"Relief is a memory you will forget."
'In Restless Dreams (The Phantasmer Cycle Book 1)' by Wren Handman is one of those seemingly innocuous titles that slowly shows itself as much, much more than it appears to be.
The pitch is this.. the main character, Sylvia, is a teenage girl whose mother's attempted suicide lands her in the big city. She and her brother end up there with their estranged dad, the rich prep school she's forced to attend, a complete departure from the life she knew.. and one she's struggling to navigate at best.
To make bad into worse, she's the most recent incarnation of something the neighboring fae world refers to as a Phantasmer, a human who can literally change everything simply by believing. Lucky girl, that places her right in the middle between the two warring Courts. The Seelie and Unseelie both have their own strategies for dealing with her ability, and the young men trying to sway her loyalties have intentions of their own.
"When you get older, plainer, saner, when you remember all the danger we came from." -- "Burning like embers, falling, tender, long before the days of no surrender. Years ago, and well you know..."
At the start of the book, it actually seems to center mostly around Sylvia's day to day situation in New York. Some of her classmates are typically awful, but she meets a couple of people who seem nice. As she trudges through her new situation, it's just kind of your average story.
So, when she first really crosses paths with one of the fae and the dialogue takes a sharp dip into this beautifully crafted sort of homage to all things Wonderland, I found myself straightening up in my chair and reassessing the writer entirely.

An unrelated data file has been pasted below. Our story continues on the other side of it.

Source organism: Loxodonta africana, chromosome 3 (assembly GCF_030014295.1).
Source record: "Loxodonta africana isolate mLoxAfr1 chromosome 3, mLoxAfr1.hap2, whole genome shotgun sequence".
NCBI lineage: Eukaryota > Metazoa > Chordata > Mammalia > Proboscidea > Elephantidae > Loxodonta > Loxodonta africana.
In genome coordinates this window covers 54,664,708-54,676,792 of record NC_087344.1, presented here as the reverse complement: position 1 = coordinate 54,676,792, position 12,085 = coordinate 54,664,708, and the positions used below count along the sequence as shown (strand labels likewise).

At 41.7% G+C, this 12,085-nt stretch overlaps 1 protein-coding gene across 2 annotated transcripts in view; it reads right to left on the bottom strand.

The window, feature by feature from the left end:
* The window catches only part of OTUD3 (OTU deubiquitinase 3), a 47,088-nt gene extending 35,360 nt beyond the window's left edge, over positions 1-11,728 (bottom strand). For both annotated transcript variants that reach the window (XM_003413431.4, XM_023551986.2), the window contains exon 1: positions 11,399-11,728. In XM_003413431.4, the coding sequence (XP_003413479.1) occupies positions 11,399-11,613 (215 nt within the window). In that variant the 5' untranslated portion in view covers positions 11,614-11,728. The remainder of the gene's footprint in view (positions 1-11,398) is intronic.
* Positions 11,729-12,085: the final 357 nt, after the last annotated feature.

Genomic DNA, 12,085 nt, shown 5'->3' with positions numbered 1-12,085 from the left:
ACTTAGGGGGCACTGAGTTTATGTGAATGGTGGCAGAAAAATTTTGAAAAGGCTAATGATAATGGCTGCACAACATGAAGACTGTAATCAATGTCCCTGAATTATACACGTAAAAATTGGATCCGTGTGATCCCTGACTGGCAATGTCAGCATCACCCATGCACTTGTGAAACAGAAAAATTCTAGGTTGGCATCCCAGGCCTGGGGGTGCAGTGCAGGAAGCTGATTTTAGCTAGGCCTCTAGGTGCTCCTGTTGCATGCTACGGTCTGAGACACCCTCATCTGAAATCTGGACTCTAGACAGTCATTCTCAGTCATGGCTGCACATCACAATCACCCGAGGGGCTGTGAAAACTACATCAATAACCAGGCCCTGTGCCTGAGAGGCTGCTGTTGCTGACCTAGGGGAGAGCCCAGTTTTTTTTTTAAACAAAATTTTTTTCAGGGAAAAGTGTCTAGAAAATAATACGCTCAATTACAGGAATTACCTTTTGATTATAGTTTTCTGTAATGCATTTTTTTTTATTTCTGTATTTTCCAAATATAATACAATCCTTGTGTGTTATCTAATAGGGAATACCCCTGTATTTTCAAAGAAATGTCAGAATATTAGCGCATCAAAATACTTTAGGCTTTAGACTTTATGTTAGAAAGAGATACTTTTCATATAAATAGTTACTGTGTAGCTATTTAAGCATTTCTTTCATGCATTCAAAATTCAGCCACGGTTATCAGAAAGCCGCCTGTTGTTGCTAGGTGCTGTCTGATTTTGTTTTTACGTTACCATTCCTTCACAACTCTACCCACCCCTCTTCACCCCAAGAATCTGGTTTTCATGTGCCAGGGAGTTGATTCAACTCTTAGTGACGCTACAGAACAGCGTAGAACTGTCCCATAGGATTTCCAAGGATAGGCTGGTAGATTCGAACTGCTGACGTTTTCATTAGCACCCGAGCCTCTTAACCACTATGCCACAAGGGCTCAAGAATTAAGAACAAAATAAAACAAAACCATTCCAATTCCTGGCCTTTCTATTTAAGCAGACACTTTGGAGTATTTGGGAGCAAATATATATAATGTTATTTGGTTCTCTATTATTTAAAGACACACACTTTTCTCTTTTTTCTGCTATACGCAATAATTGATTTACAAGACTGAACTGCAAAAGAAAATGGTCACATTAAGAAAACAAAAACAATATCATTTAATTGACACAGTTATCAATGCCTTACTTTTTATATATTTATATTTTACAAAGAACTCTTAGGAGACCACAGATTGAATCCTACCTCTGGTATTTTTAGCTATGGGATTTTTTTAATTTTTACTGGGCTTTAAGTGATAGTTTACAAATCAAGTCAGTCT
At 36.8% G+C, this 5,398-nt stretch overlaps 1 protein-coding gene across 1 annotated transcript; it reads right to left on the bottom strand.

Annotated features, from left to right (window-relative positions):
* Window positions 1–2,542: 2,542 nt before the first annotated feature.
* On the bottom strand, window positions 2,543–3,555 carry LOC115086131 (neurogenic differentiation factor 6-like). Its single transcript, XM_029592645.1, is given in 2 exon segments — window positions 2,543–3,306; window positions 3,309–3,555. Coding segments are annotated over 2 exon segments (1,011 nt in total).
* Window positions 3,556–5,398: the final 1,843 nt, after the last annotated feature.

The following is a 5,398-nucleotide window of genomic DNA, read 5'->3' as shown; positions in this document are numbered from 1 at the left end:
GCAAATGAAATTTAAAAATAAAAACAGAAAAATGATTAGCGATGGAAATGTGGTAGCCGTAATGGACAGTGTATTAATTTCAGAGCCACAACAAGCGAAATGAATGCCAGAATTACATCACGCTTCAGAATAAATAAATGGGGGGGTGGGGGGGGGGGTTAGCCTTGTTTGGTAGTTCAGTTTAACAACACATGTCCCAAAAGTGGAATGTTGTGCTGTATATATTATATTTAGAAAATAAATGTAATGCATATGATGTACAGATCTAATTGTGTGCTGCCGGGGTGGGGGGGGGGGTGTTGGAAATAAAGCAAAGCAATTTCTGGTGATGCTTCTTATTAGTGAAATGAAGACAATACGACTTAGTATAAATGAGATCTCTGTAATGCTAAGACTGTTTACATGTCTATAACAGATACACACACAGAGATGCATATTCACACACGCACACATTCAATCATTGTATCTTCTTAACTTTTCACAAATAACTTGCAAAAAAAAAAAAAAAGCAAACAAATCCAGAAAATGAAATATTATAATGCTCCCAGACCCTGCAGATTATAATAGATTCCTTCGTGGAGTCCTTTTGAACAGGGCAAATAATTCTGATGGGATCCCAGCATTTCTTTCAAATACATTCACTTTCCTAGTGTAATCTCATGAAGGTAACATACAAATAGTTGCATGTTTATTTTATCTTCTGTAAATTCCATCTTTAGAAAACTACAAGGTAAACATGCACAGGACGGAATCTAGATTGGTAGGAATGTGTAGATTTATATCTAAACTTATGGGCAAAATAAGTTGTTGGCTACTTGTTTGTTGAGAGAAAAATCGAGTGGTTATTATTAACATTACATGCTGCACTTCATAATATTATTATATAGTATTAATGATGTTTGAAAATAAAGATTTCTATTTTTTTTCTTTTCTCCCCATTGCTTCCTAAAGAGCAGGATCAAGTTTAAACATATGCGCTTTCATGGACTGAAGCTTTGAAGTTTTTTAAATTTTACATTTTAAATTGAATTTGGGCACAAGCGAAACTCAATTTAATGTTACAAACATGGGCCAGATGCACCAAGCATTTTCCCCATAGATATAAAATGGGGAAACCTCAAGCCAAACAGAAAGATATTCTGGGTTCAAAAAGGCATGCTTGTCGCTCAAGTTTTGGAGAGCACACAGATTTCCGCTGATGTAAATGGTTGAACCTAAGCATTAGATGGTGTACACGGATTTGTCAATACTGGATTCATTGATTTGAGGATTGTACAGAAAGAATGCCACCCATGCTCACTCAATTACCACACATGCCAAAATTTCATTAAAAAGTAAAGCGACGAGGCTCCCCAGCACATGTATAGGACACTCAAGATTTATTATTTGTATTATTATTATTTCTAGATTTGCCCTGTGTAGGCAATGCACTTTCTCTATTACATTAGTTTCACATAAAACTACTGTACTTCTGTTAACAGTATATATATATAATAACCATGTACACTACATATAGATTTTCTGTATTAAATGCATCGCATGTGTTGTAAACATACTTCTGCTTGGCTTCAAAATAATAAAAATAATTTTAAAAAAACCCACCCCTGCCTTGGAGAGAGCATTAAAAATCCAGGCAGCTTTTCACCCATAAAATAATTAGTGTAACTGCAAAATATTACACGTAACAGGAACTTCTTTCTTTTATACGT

Certainly, some of the similarities are overt and deliberate, but I feel like there are glimpses of other worlds here too. Influences, even if subconscious, on the author.
"This new thing is made up of barbed wire and gunny sack, a scarecrow of madness. It twitters, something halfway between a laugh and the scream of ripping metal."
Initially, that snippet seemed most obviously some darker combination of Oz, but for me it felt like something I might see in Kingdom Hearts. In my mind, it was both frightening and ridiculous, but it still made me uneasy and I loved that.
There's this brilliant character whose intentions you're never quite certain of. Everything you're shown says one thing about him, yet my instincts continued down their own road. He's a creature of darkness wrapped in some strange joy, who loves to sort of linger in the gray.. toying with anyone who might be able to glimpse him. Ultimately, good or bad.. he's my favorite.. simply for the way he's able to wander along that line, swerving this way and that without much concern for the consequences. Besides, even wickedly so, he's delightfully playful.
I feel like the author really benefitted from her work in scripts. While oft times, this can throw a writer off, resulting in scenes that only play out well in a visual medium, Handman has a unique mastery of how best to utilize what she knows. She's able to create these moments (and if you read this, you'll see one during the night of the party.. there are soaps and hand creams involved, just remember that much), that are warm and funny, visualized so well that I can still replay the images in my memory.
"I don't know...Did you know your belt is made of sorrow?" I ask. -- He gives me an odd look. "You're still high, aren't you?"
Beneath the most obvious plotlines, the changing of the world and the battle between the two Courts, even the potential romantic angles.. what I really love is the origin story of their world and the history within it. The creation of the cycles these beings have been subjected to is uniquely inventive and held me fascinated. The connections they held to great artists, how they benefitted from the work they were putting out into the world, is incredibly unconventional in the best way.
Wren made me laugh out loud, leaving me to explain my strange outbursts to my family.. and made me cry, which thankfully no one was present for. It can't be proven. Never happened. *cough* Really though, the truth is, I was terribly sad and hopeful for all of the fae. Even those who didn't necessarily deserve it.